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What hit Nokia - Elop or mediocre Middle Managers?

I have been repeatedly asked that what killed Nokia. I thought I'd better do the analysis now, when I still remember something about it. Tomi Ahonen writes exhaustively how incompetent formal Microsoft executive ruined it all, but I have to disagree with Ahonen that much, that there were also other reasons than just Elop.

Accusations on the burning platform memo are valid, but Symbian had already been burning for years. It was like a fireplace that keeps the house warm, but must be watched. More or less the memo peaked the crisis both externally and internally. Despite the crisis, the issue of what was the pothole that caused the decline of the competitiveness and consumed majority of the R&D resources, has not been discussed. Here I name a factor that hasn't been accused before: middle management.

I have several posts where you can find me reflecting this very topic, but in very general level. Now to be more concrete, I'll list few major reasons why Nokia among other big organizations failed:

Culture of finding problems, risks and saying no.
Engineers are taught to find problems. Under pressure, stress can create impossible obstacles out of ordinary challenges. If company culture does not support positive approach of accepting both the challenges And the cruel facts which might follow, the Culture of No get's into speed and managers prefer to make anticipated setbacks easy for their teams and themselves.

Culture to support innovation.
Despite Elop accused his employees of failing to deliver innovation, good proposals never stopped flowing despite repeated setbacks. What explains these contradicting views could be explained by having a highly innovative employees and a middle management cutting the wings of the proposals. According to Johtopätkii, creativity consists of competence, motivation and commitment which were in order thanks to the good reputation of the company among earlier recruits.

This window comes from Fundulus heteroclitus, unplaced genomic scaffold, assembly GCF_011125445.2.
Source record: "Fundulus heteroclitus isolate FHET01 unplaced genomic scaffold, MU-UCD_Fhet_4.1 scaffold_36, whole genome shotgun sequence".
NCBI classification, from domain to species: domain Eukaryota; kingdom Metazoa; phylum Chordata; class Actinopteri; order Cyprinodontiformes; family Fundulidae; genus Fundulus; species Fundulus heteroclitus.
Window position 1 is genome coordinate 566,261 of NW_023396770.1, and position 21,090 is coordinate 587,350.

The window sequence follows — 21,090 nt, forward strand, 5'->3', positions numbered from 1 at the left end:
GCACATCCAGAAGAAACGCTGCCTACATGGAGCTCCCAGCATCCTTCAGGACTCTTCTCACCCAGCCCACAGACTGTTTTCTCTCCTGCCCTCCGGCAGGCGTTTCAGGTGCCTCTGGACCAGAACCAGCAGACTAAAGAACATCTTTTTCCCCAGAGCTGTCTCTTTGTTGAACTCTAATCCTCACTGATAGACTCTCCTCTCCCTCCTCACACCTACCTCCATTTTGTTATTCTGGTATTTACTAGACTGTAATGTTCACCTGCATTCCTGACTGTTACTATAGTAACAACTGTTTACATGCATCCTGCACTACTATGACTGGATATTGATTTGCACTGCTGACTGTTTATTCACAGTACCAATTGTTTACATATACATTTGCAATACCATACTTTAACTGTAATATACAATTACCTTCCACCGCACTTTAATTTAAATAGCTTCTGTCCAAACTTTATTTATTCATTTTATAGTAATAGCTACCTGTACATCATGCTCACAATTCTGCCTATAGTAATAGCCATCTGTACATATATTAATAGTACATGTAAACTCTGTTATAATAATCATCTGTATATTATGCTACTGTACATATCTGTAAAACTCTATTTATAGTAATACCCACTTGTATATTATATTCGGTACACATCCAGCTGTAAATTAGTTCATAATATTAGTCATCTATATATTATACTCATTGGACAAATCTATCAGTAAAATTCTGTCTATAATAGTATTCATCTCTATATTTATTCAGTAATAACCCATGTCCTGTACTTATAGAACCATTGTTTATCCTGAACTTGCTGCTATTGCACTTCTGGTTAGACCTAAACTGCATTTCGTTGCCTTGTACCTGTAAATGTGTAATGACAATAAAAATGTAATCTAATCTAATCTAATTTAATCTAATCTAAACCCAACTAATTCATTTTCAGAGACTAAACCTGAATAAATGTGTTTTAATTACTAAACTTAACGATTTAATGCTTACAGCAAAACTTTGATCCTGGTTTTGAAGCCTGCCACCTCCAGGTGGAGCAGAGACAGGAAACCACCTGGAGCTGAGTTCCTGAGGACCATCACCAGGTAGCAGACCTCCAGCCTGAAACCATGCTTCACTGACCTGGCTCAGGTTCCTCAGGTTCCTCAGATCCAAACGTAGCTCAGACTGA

Making good work.
Everybody wants to make a good work. It's a matter of what you measure. If project has multiple stakeholders, everyone of them wants to optimize their part of the project. Abstract example; if sourcing, project manager and finance do magnificent work, the result can be poor hardware, hasty design and lousy experience. The need to make good work is also connected to fear of mistakes and to the pressure of getting good results to keep your job.

Pressure and fear.
Before starting in Nokia I had experienced two lay offs and been part of terminating two contracts, but I still thought that it was a unusual situation. Lay off waves in Nokia came more often than once a year. Even a single wave has a huge effect to the motivation, self esteem and effectivity - and repeated more so. Also reorganizing, replanning and the mistakes along with the corrective actions consume a huge amount of time and resources. Further if management anticipates new waves, they try to do extra good work and to say often no, which leads paralyzing the other half of the company.

Lack of vision.
Before Nokia seemed to know what was it and where it was going. But during the great rush Nokia had around the time first iPhone launched, they had focused on money and productivity. When readjusting the organization and portfolio to face the new challenge, mission and vision was replaced by an internal disputes about whether to rely on it's true competences. (Competencies that had already producticed the first touch screen smartphone four years before Apple, but was cancelled due the lack of managerial trust.) Or to make fast correction move and glue the touch onto the existing platform and rely on the ridiculous services agenda.
After that the vision has been jumping from side to side, which enabled the next point.

Rise of the career opportunists.
The questionable character in humans is that when things seem hopeless, they face up and hope that some extraordinary force turns everything good again. In Nokia this meant getting new talent to lead things. Positions started to slide outside of Finland due to the appeal of London and Silicon Valley. What happened was that new people started repeating old stupid mistakes, but now their accent was sexy and their designs rocked - at least on paper. Unfortunately when the faith is strong and you made the hire, seeing the truth takes usually way too long.

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